There are many reasons to plan and many effective ways to go about the planning process. There are also some common ways that planning goes wrong. This post is the first in a series about how a well-conceived structure can tilt the odds toward success.
In our work we divide a planning process into five activities: preparation, assessment, engagement, plan development, and implementation. They are sequential, with some overlap (e.g. once it starts, engagement keeps going for the rest of the process). We have found this framework to be an effective starting point for thinking about the requirements of any planning process. It is a deceptively simple organizing principle. Thought of in the negative, most planning goes wrong through failure to address adequately one or more of these activities.
Preparation begins with the design of a process that is attuned to the nature, needs, situation, culture, and experience of an organization. A well-designed process will engage issues and stakeholders in a way that will lead to a relevant, meaningful and strategic plan. A formulaic process that may have worked beautifully for one organization may well fail miserably to meet the needs of another.
It is important to develop a clear work plan and timeline. If the organization is using a consultant these issues will likely have been included in an initial agreement, but conditions evolve, and they should be discussed and adjusted throughout the planning process. If the process is being run internally, an explicit work plan and timeline are, if anything, more essential. One of the things a consultant can offer is discipline. On your own, there can be a subtle and dangerous tendency to drift.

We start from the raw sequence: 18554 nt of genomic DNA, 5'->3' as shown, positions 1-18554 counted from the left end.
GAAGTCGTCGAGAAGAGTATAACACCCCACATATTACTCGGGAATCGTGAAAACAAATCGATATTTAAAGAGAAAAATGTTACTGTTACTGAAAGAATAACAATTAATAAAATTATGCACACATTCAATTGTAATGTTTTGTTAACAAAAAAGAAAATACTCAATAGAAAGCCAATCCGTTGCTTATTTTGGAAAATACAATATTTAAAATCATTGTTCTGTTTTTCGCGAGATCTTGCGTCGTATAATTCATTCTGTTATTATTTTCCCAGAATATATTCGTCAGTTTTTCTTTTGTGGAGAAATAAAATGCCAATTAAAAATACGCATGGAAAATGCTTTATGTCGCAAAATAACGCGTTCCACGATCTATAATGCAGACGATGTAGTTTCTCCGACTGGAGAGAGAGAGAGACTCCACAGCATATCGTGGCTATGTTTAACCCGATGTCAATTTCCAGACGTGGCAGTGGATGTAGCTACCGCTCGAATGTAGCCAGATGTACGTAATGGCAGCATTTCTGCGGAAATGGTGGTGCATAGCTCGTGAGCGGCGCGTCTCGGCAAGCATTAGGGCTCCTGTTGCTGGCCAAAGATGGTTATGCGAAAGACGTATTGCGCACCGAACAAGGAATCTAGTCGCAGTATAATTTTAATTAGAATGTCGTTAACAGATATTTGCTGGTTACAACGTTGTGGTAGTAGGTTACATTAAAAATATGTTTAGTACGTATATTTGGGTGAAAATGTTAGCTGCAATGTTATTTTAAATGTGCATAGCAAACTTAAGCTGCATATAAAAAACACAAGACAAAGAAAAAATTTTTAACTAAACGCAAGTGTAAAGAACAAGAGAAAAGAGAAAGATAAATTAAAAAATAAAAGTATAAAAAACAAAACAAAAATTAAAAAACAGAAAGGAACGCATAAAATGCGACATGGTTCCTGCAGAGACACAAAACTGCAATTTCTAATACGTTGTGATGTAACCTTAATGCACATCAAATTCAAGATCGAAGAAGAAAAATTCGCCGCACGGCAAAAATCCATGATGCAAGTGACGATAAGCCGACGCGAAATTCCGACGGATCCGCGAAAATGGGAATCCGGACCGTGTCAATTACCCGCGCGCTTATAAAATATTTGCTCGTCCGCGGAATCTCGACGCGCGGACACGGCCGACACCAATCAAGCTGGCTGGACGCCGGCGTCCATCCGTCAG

If the impetus for planning did not come from the governing board, it is critical at this point to get full board commitment to the planning process. If they don’t feel they own the process and the plan, they probably will not follow through to monitor implementation, and the plan will fall flat.
Also part of preparation is selection of a planning committee chair with the needed leadership and management skills, and a capable committee. This may be the first thing to do, or depending on the roles of chief executive, board chair and possibly a consultant, the committee may be assembled after the initial phases. The job descriptions of the chair and the committee will vary greatly from one organization and its process to another, as may the timing of their appointment, but for the process to result in success, the right fit can be critical.
Next post: Assessment
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